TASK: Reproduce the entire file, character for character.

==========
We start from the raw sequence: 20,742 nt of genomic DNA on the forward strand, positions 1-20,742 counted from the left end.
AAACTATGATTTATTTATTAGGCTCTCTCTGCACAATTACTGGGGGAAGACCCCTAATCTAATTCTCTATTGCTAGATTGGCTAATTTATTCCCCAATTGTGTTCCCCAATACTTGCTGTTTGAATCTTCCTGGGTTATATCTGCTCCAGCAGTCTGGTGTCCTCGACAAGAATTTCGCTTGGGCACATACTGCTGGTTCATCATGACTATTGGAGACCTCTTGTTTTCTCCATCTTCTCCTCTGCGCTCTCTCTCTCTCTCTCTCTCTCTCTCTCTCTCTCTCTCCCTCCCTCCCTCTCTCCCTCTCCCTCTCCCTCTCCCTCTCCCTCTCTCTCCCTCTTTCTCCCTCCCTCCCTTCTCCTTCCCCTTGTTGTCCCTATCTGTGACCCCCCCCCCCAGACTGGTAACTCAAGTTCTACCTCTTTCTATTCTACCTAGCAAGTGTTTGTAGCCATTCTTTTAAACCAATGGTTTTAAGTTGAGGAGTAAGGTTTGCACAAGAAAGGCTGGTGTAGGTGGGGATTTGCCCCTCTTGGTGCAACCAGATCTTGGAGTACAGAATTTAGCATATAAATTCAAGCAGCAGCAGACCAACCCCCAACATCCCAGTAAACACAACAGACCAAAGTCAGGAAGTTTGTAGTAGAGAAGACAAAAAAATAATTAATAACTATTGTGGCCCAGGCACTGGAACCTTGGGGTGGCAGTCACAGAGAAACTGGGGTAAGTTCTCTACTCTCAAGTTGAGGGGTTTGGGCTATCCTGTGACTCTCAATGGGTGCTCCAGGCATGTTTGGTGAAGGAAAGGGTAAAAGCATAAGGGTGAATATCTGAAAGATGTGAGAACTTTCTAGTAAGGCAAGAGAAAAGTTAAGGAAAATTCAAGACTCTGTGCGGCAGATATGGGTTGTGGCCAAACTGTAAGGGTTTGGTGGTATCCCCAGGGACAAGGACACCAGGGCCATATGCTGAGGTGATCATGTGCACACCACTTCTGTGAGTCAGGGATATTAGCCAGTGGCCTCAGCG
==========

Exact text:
We start from the raw sequence: 20,742 nt of genomic DNA on the forward strand, positions 1-20,742 counted from the left end.
AAACTATGATTTATTTATTAGGCTCTCTCTGCACAATTACTGGGGGAAGACCCCTAATCTAATTCTCTATTGCTAGATTGGCTAATTTATTCCCCAATTGTGTTCCCCAATACTTGCTGTTTGAATCTTCCTGGGTTATATCTGCTCCAGCAGTCTGGTGTCCTCGACAAGAATTTCGCTTGGGCACATACTGCTGGTTCATCATGACTATTGGAGACCTCTTGTTTTCTCCATCTTCTCCTCTGCGCTCTCTCTCTCTCTCTCTCTCTCTCTCTCTCTCTCTCTCCCTCCCTCCCTCTCTCCCTCTCCCTCTCCCTCTCCCTCTCCCTCTCTCTCCCTCTTTCTCCCTCCCTCCCTTCTCCTTCCCCTTGTTGTCCCTATCTGTGACCCCCCCCCCCAGACTGGTAACTCAAGTTCTACCTCTTTCTATTCTACCTAGCAAGTGTTTGTAGCCATTCTTTTAAACCAATGGTTTTAAGTTGAGGAGTAAGGTTTGCACAAGAAAGGCTGGTGTAGGTGGGGATTTGCCCCTCTTGGTGCAACCAGATCTTGGAGTACAGAATTTAGCATATAAATTCAAGCAGCAGCAGACCAACCCCCAACATCCCAGTAAACACAACAGACCAAAGTCAGGAAGTTTGTAGTAGAGAAGACAAAAAAATAATTAATAACTATTGTGGCCCAGGCACTGGAACCTTGGGGTGGCAGTCACAGAGAAACTGGGGTAAGTTCTCTACTCTCAAGTTGAGGGGTTTGGGCTATCCTGTGACTCTCAATGGGTGCTCCAGGCATGTTTGGTGAAGGAAAGGGTAAAAGCATAAGGGTGAATATCTGAAAGATGTGAGAACTTTCTAGTAAGGCAAGAGAAAAGTTAAGGAAAATTCAAGACTCTGTGCGGCAGATATGGGTTGTGGCCAAACTGTAAGGGTTTGGTGGTATCCCCAGGGACAAGGACACCAGGGCCATATGCTGAGGTGATCATGTGCACACCACTTCTGTGAGTCAGGGATATTAGCCAGTGGCCTCAGCG